When searching for the best dives of the coast of Bali, Tulamben kept showing up at the top of the list. Tulamben is a small coast where you will only find dive hotels, one or two shops, a couple of restaurants, and the closest ATM is 30 minute drive away. The only people are divers, snorkelers, there few friends afraid of the water, and the locals who work there. This is not you typical tourist area, and thankfully neither are the prices. I stayed in a dorm for 100,000 rupees about $11 a night, a dive only costed 250,000 rupees $30 and since it was the rainy season and not many people, I had my own private dive instructor for each of my dives.
My first dive has a history which started in 1942 , when the U.S.S. Liberty was struck by a torpedo from a Japanese submarine. Two US destroyers attempted to accompany the damaged boat to a port in Singaraja, Bali, but when it became clear that the boat was taking on too much water, it was intentionally grounded on the shores of tiny Tulamben where the military was able to salvage the cargo. The ship sat grounded for 21 years until neighboring Mt. Agung erupted in 1963, which pushed the boat into deeper water just offshore creating one of the world’s most rewarding wreck shore dives for me to explore.
As soon as you submerge the Liberty is waiting for you, a dark looming site until you are closest enough to see it come alive. The hull of the wreck was a tasty feast for my eyes, decorated with hard and soft corals as well as some stunningly colored feather stars and neon sponges. The site is also teeming with large schools of fish including the bumphead parrotfish, oriental sweetlips, a massive school (500+) of swirling jacks so close you could touch. Amongst the the few items of the ship that one still can make out such as ladders, holes for windows, and large deck gun, I saw Surgeon fish, giant trevallies, batfish, insanely huge grouper, Napoleon wrasse and a pregnant porcupine fish. After my instructor saw my diving abilities she took me on the coolest part of the dive the fun swim-throughs, where we entered the stern of the boat swam vertical turned up toward the sun and enjoyed looking through the port holes. My swimming was not pretty or controlled as my instructor but I made it without doing any damage to me or the boat.
Even after my first wreck dive, I still prefer dives where bright colors are the main features and the next day that is what I got when I dived "Coral Garden" with my instructor Ben from France. After making it down the dirt path with all our gear on, we arrived to the black stone beach were I was thankful to have booties on to navigate. Then we waded into the water where I enflated my BC and put on my flippers. As soon as I rolled over and put my mask in the water I saw the beginnings of a delightfully rich little patch reef, dominated by hard coral, including some large table and fire corals, interspersed with anemones and sponges.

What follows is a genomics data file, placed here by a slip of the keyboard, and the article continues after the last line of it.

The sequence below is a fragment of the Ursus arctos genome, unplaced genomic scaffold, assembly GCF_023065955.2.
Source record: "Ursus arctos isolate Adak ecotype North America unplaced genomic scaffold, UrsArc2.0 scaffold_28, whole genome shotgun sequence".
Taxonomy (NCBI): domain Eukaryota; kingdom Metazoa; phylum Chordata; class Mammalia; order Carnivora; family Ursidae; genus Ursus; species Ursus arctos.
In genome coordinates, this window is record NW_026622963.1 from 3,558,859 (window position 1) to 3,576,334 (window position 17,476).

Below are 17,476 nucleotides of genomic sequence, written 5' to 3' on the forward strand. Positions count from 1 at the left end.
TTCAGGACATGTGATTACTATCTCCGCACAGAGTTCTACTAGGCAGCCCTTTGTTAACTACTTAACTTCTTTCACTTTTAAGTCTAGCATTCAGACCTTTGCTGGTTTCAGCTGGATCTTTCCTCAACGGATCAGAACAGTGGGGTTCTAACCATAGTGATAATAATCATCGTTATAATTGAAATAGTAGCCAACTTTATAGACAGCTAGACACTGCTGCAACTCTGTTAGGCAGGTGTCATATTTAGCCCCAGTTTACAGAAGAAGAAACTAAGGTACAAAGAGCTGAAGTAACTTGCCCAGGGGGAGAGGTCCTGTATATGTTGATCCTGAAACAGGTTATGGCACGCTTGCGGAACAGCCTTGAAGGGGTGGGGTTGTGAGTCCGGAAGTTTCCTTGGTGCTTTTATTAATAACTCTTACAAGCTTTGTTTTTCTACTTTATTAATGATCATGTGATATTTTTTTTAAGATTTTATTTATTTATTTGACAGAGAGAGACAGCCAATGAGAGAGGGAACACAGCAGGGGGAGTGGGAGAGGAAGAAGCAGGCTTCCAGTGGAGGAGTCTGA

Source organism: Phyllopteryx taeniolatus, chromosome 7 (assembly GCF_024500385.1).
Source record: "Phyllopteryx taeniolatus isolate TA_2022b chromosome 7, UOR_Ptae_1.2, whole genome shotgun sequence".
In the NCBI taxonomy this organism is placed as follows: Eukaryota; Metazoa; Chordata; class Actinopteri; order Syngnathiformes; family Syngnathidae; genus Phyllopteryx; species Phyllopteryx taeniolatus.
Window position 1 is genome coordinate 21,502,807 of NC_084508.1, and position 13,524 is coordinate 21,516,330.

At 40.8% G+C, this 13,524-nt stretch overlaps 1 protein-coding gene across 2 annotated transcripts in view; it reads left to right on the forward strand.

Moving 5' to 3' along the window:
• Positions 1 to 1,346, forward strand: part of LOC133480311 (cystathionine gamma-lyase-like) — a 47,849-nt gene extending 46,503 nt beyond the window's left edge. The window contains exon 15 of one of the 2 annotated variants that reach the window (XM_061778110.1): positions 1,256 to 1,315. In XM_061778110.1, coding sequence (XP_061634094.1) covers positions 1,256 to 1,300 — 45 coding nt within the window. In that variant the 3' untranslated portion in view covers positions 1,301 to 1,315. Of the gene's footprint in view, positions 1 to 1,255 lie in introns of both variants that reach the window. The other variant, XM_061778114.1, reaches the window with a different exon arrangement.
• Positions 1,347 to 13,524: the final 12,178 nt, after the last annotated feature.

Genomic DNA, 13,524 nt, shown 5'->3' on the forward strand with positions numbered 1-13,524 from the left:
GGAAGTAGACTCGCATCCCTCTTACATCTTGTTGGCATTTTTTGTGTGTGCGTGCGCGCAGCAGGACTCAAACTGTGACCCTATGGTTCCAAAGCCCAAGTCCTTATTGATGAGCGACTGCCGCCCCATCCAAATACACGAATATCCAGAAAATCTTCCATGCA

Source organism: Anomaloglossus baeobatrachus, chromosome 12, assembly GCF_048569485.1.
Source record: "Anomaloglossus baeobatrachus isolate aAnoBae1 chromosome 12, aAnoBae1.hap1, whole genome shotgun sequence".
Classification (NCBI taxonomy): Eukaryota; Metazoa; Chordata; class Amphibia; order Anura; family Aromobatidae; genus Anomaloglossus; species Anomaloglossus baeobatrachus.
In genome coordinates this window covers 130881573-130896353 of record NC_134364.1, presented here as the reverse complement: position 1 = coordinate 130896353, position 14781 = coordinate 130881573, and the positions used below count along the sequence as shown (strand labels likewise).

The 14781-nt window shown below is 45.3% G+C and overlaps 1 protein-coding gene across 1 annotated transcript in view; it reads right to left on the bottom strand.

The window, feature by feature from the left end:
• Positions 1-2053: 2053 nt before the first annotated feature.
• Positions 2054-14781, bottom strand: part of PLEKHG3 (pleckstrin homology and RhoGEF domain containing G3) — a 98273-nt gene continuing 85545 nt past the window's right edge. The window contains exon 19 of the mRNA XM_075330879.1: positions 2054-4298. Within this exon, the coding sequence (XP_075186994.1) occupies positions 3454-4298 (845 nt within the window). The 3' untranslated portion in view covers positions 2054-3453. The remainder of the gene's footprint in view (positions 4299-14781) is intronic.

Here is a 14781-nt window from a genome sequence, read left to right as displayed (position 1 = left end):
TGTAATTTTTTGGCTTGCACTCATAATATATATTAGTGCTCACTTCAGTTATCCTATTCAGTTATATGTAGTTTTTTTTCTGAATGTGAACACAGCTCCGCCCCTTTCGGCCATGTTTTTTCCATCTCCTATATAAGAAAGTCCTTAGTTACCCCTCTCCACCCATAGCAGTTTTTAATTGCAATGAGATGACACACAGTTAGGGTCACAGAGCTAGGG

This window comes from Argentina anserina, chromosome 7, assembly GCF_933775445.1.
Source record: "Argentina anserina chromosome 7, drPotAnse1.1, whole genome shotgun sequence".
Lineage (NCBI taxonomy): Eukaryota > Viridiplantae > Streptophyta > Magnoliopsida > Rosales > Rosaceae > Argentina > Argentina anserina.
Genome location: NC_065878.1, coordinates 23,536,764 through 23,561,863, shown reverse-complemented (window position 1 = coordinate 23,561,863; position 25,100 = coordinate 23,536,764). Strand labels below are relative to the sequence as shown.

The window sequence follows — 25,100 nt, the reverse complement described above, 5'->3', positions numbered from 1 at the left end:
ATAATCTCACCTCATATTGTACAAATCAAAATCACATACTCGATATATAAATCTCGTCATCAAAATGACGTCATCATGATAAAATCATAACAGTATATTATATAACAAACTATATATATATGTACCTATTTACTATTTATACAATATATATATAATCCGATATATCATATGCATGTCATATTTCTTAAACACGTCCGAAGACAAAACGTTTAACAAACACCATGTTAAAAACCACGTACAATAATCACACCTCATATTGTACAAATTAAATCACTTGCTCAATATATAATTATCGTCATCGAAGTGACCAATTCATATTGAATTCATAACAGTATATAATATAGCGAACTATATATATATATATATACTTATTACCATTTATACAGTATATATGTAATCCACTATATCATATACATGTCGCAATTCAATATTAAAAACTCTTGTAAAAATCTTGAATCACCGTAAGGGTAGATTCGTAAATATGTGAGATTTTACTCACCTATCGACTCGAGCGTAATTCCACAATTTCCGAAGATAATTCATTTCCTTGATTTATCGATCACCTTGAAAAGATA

Prior to the dive Ben said we might see some sharks depending on the visibility, so I was thrilled when he pointed to a blur object and did the hand signal for shark. He then had me sit with him on the bottom of the ocean floor and wait. Soon he nudged me and pointed to my right about 10 feet away were the two black tip reef sharks swimming side by side another about 12 feet behind, we sat there and silently watched while they swam circles around us. It was quite peaceful until I noticed the barracuda the length of my leg deadly still with it' jagged teeth. For some reason they freak me out, not enough to surface but enough to put some distance between us. The other under water creatures that creep me out are moray eels with there long slithering bodies, cloudy beady eyes, and lazy months. Thankfully since they cannot see real well they mostly just barely stick their head out from behind a rock and snap there mouth shut when is something close, this meant if I kept enough distance, a foot or so, I could examine these weird creatures and not be bothered. During this dive I did find there is one kind of these creatures that I found that I actually enjoy and is a rarity, blue ribbon eels. There named describe theme to a t except the fact that the ribbon of there blue body has an edge of yellow.
As we followed the sandy slope down and I practiced swimming with out my arms in order to save energy and air Ben showed me the home of a spiny lobster and peacock mantis shrimp, three giant rock fish camouflaged on the bottom between two hard coral bushes, and bright blue sea cucumber. In addition to the thousands of common reef fish including blue striped snappers, angelfish, wrasse, parrotfish, and a couple two spot lionfish. When our dive was finished and we reached the surface Ben and my smile said it all. His even more so because even after hundreds of dives he was still excited by what we saw.
Location:Tulamben, Bali, Indonesia